Antibiotics are prescribed as therapeutic remedies for sexually transmitted diseases such as chlamydia and gonorrhea, which have bacterial origins. Recently, the WHO has decided to alter the current treatment strategies for three sexually transmitted diseases: chlamydia, gonorrhea and syphilis, due to growing worries about the increase in antibiotic resistance.

Increasing antibiotic resistance has rendered treatment of STDs with antibiotics futile. Prolonged exposure to antibiotics facilitates survival of the “fittest” (intrinsically resistant) bacteria, whilst the non-resistant bacteria die out. Over time, the bacterial population evolves into a pool of microorganisms that are mainly resistant to the antibiotic. Another important cause of antibiotic resistance is also spontaneous mutation, whereby bacteria change their genetic material.

STDs on the rise in Asia and globally

The United Nations health agency estimates that every year, 131 million people are infected with chlamydia, 78 million are infected with gonorrhea, and 5.6 million with syphilis. In 2005, the WHO estimated that in Southeast Asia alone, there were approximately 7.39 million cases of Chlamydia trachomatis, 8.37 million cases of gonorrhea, and 11.77 million cases of syphilis.

These vast numbers emphasise the need for effective treatment that can help contribute to control rates of transmission. According to an outpatient clinic in Singapore that specialises in providing services related to sexually transmitted infections, chlamydia, gonorrhea and syphilis comprise the three most commonly occurring STDs in the local population.

All three STDs are "major public health problems"

The focus on treatment of sexually transmitted diseases primarily stems from the fact that these conditions can severely impact quality of life for those affected. For example, both gonorrhea and chlamydia can result in pelvic inflammatory disease in females during later stages if left untreated. Gonorrhea is also associated with an increased risk of ectopic pregnancy and infertility. Syphilis can predispose affected individuals to heart and brain-related conditions that can result in paralysis and death.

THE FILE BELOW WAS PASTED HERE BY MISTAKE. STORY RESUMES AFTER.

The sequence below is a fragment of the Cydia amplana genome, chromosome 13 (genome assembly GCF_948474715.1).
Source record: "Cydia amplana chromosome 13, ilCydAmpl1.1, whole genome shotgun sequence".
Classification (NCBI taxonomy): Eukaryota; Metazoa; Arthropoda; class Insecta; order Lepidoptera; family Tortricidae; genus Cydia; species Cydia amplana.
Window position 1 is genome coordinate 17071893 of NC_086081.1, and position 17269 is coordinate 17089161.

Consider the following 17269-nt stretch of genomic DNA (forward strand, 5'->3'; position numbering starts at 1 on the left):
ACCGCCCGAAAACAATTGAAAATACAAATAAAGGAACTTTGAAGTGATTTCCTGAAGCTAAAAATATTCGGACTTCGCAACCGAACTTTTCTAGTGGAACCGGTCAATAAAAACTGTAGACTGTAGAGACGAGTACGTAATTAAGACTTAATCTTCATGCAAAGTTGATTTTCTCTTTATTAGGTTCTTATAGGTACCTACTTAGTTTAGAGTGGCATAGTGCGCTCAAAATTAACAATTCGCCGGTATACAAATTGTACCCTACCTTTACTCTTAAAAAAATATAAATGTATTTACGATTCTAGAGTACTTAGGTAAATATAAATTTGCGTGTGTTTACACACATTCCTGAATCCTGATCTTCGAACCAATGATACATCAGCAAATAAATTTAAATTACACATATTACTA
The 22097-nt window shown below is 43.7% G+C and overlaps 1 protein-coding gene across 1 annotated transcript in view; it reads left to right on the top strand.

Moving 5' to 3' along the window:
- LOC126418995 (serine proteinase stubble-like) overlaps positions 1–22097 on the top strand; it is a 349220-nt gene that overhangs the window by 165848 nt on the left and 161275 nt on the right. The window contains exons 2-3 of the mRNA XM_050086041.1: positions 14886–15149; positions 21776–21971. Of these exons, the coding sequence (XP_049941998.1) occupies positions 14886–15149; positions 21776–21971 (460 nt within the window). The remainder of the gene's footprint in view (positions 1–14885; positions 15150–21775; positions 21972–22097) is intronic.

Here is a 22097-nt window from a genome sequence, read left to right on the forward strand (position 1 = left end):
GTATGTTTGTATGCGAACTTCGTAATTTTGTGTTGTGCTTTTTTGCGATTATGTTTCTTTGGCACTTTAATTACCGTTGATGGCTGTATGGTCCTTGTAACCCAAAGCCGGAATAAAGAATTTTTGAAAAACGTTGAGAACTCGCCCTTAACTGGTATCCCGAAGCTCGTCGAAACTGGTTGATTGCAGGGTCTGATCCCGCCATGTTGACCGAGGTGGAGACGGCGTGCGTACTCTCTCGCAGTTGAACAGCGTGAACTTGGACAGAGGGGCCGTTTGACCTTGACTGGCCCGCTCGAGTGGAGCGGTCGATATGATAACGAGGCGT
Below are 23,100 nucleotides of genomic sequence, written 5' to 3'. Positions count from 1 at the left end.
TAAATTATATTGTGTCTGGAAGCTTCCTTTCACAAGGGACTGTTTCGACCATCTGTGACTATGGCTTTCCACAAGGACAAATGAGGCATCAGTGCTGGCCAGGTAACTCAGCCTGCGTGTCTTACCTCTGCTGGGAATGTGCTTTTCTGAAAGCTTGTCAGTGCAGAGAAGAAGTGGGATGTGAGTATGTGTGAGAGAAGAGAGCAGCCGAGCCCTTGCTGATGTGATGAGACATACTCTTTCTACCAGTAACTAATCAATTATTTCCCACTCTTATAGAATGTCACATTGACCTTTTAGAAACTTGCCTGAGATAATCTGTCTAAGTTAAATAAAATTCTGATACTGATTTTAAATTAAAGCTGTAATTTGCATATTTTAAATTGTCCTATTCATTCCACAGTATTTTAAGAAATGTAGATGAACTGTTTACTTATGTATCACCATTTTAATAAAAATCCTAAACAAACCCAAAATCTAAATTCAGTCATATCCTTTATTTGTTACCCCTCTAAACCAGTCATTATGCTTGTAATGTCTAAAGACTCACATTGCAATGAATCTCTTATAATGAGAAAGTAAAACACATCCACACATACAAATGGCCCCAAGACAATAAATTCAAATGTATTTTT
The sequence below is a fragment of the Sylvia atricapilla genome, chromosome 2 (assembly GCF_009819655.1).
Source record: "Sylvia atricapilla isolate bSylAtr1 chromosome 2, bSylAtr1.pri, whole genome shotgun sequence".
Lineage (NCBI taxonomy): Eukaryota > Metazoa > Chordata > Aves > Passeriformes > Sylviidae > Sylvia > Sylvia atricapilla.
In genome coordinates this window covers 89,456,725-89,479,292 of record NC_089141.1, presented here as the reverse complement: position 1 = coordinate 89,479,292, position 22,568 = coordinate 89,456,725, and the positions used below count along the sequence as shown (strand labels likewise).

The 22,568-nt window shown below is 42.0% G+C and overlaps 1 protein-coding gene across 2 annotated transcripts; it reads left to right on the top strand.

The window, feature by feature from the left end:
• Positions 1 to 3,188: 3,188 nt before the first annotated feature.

Ian Askew, director of reproductive health and research at WHO states that, “Chlamydia, gonorrhea, and syphilis are major public health problems worldwide, affecting millions of peoples’ quality of life, causing serious illness and sometimes death.”

This requires immediate attention as changing treatment plans for these diseases may have positive impacts on mortality, economic productivity and levels of health on a global scale.

Additionally, WHO’s statements regarding the revised treatment strategies emphasies that gonorrhea has the “strongest resistance to antibiotics.” Currently, several strains of Neisseria gonorrhea, a gram-negative bacterium, exist that have developed resistance to the antibiotics that are currently being used.

New experimental treatments needed for STDs

The updated treatment guidelines for all three infections are based upon experimental evidence that was garnered through testing which treatments are most effective in curing these conditions. For treatment of gonorrhea, the guidelines discourage the use of quinolones, broad-spectrum antibiotics that were previously prescribed. Instead, the WHO urges healthcare professionals to evaluate which pharmaceutical products would be most effective in context of their local settings.

For syphilis, the suggested treatment is a “single dose of benzathine penicillin”, which is an injectable antibiotic. This is considered to be more efficacious and affordable in comparison to the current oral antibiotics that are being prescribed.

An issue of shortage of benzathine penicillin in syphilis-stricken countries is currently being addressed by the WHO by monitoring needs of countries on a regular basis. High rates of morbidity associated with infants and pregnant women have prompted immediate collaboration with stakeholders in the affected countries.

Tetracyclines such as doxycycline which were initially used to treat chlamydia have not demonstrated sufficiently strong effects to justify their continued use. Presently, treatments targeted towards cure of genital infections and other co-morbidities are encouraged.

Askew adds that, “The new WHO guidelines reinforce the need to treat these STIs with the right antibiotic, at the right dose, and the right time to reduce their spread and improve sexual and reproductive health.”

Whilst the revised treatment strategies will certainly help reduce prevalence of these infections, it is the responsibility of local authorities to ensure that these guidelines are implemented and followed. MIMS


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